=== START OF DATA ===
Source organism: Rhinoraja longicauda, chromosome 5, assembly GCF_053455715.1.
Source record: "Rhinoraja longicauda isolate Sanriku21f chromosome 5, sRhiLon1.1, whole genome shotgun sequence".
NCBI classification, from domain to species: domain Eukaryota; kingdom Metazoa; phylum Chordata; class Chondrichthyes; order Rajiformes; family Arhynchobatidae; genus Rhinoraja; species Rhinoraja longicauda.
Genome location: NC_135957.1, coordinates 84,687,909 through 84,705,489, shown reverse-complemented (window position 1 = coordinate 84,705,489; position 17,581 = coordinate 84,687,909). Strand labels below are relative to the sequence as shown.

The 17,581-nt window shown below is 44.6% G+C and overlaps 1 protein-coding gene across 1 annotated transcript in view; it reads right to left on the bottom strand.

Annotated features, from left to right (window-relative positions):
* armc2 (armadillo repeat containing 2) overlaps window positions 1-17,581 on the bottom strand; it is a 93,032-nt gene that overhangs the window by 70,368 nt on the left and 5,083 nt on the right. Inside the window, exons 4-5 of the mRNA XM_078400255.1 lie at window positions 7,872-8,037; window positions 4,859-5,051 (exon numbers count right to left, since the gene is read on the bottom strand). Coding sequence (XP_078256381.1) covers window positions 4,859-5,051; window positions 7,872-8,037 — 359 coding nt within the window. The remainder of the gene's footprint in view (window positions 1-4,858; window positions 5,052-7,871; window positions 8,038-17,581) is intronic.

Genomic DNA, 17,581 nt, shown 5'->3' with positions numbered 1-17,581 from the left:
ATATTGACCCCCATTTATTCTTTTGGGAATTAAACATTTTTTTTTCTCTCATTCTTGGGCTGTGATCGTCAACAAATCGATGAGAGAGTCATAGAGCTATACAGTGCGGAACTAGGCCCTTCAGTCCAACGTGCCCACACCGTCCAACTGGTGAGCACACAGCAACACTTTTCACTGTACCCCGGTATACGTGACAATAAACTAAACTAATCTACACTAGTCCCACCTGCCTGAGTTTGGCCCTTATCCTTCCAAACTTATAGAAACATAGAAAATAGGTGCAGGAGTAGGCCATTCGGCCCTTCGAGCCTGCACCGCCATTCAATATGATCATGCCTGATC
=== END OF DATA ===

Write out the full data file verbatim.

Source organism: Rhinoraja longicauda, chromosome 5, assembly GCF_053455715.1.
Source record: "Rhinoraja longicauda isolate Sanriku21f chromosome 5, sRhiLon1.1, whole genome shotgun sequence".
NCBI classification, from domain to species: domain Eukaryota; kingdom Metazoa; phylum Chordata; class Chondrichthyes; order Rajiformes; family Arhynchobatidae; genus Rhinoraja; species Rhinoraja longicauda.
Genome location: NC_135957.1, coordinates 84,687,909 through 84,705,489, shown reverse-complemented (window position 1 = coordinate 84,705,489; position 17,581 = coordinate 84,687,909). Strand labels below are relative to the sequence as shown.

The 17,581-nt window shown below is 44.6% G+C and overlaps 1 protein-coding gene across 1 annotated transcript in view; it reads right to left on the bottom strand.

Annotated features, from left to right (window-relative positions):
* armc2 (armadillo repeat containing 2) overlaps window positions 1-17,581 on the bottom strand; it is a 93,032-nt gene that overhangs the window by 70,368 nt on the left and 5,083 nt on the right. Inside the window, exons 4-5 of the mRNA XM_078400255.1 lie at window positions 7,872-8,037; window positions 4,859-5,051 (exon numbers count right to left, since the gene is read on the bottom strand). Coding sequence (XP_078256381.1) covers window positions 4,859-5,051; window positions 7,872-8,037 — 359 coding nt within the window. The remainder of the gene's footprint in view (window positions 1-4,858; window positions 5,052-7,871; window positions 8,038-17,581) is intronic.

Genomic DNA, 17,581 nt, shown 5'->3' with positions numbered 1-17,581 from the left:
ATATTGACCCCCATTTATTCTTTTGGGAATTAAACATTTTTTTTTCTCTCATTCTTGGGCTGTGATCGTCAACAAATCGATGAGAGAGTCATAGAGCTATACAGTGCGGAACTAGGCCCTTCAGTCCAACGTGCCCACACCGTCCAACTGGTGAGCACACAGCAACACTTTTCACTGTACCCCGGTATACGTGACAATAAACTAAACTAATCTACACTAGTCCCACCTGCCTGAGTTTGGCCCTTATCCTTCCAAACTTATAGAAACATAGAAAATAGGTGCAGGAGTAGGCCATTCGGCCCTTCGAGCCTGCACCGCCATTCAATATGATCATGCCTGATC